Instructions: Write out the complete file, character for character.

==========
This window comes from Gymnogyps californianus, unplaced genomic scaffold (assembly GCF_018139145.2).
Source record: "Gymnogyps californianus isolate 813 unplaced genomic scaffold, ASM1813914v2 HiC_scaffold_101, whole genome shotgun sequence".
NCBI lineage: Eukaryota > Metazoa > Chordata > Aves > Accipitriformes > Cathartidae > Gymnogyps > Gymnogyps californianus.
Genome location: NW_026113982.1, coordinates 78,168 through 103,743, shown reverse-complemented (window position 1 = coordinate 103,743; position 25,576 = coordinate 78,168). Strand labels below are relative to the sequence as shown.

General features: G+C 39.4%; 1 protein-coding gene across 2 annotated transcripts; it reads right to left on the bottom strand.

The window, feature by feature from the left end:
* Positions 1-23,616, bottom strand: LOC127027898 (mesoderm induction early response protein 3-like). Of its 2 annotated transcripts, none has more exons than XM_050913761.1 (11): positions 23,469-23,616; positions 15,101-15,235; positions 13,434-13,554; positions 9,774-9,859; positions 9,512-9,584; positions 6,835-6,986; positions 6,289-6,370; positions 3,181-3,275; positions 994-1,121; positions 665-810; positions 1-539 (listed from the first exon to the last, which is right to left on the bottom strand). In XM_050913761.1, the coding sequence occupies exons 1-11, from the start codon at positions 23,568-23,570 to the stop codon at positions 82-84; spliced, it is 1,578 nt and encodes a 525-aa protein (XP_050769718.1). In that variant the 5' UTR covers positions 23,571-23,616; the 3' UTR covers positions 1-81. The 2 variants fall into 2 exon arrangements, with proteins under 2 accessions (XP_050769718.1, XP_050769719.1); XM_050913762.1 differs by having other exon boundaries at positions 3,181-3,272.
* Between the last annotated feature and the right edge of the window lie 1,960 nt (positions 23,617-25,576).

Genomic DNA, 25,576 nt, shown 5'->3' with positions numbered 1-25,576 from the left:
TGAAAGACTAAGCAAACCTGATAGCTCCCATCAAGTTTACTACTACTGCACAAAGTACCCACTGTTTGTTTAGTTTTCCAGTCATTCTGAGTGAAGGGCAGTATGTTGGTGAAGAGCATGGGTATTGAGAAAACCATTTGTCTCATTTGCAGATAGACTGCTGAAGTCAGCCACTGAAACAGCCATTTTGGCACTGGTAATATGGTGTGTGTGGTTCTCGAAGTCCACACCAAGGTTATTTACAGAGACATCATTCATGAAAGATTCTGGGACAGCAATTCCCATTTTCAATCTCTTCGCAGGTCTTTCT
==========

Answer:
This window comes from Gymnogyps californianus, unplaced genomic scaffold (assembly GCF_018139145.2).
Source record: "Gymnogyps californianus isolate 813 unplaced genomic scaffold, ASM1813914v2 HiC_scaffold_101, whole genome shotgun sequence".
NCBI lineage: Eukaryota > Metazoa > Chordata > Aves > Accipitriformes > Cathartidae > Gymnogyps > Gymnogyps californianus.
Genome location: NW_026113982.1, coordinates 78,168 through 103,743, shown reverse-complemented (window position 1 = coordinate 103,743; position 25,576 = coordinate 78,168). Strand labels below are relative to the sequence as shown.

General features: G+C 39.4%; 1 protein-coding gene across 2 annotated transcripts; it reads right to left on the bottom strand.

The window, feature by feature from the left end:
* Positions 1-23,616, bottom strand: LOC127027898 (mesoderm induction early response protein 3-like). Of its 2 annotated transcripts, none has more exons than XM_050913761.1 (11): positions 23,469-23,616; positions 15,101-15,235; positions 13,434-13,554; positions 9,774-9,859; positions 9,512-9,584; positions 6,835-6,986; positions 6,289-6,370; positions 3,181-3,275; positions 994-1,121; positions 665-810; positions 1-539 (listed from the first exon to the last, which is right to left on the bottom strand). In XM_050913761.1, the coding sequence occupies exons 1-11, from the start codon at positions 23,568-23,570 to the stop codon at positions 82-84; spliced, it is 1,578 nt and encodes a 525-aa protein (XP_050769718.1). In that variant the 5' UTR covers positions 23,571-23,616; the 3' UTR covers positions 1-81. The 2 variants fall into 2 exon arrangements, with proteins under 2 accessions (XP_050769718.1, XP_050769719.1); XM_050913762.1 differs by having other exon boundaries at positions 3,181-3,272.
* Between the last annotated feature and the right edge of the window lie 1,960 nt (positions 23,617-25,576).

Genomic DNA, 25,576 nt, shown 5'->3' with positions numbered 1-25,576 from the left:
TGAAAGACTAAGCAAACCTGATAGCTCCCATCAAGTTTACTACTACTGCACAAAGTACCCACTGTTTGTTTAGTTTTCCAGTCATTCTGAGTGAAGGGCAGTATGTTGGTGAAGAGCATGGGTATTGAGAAAACCATTTGTCTCATTTGCAGATAGACTGCTGAAGTCAGCCACTGAAACAGCCATTTTGGCACTGGTAATATGGTGTGTGTGGTTCTCGAAGTCCACACCAAGGTTATTTACAGAGACATCATTCATGAAAGATTCTGGGACAGCAATTCCCATTTTCAATCTCTTCGCAGGTCTTTCT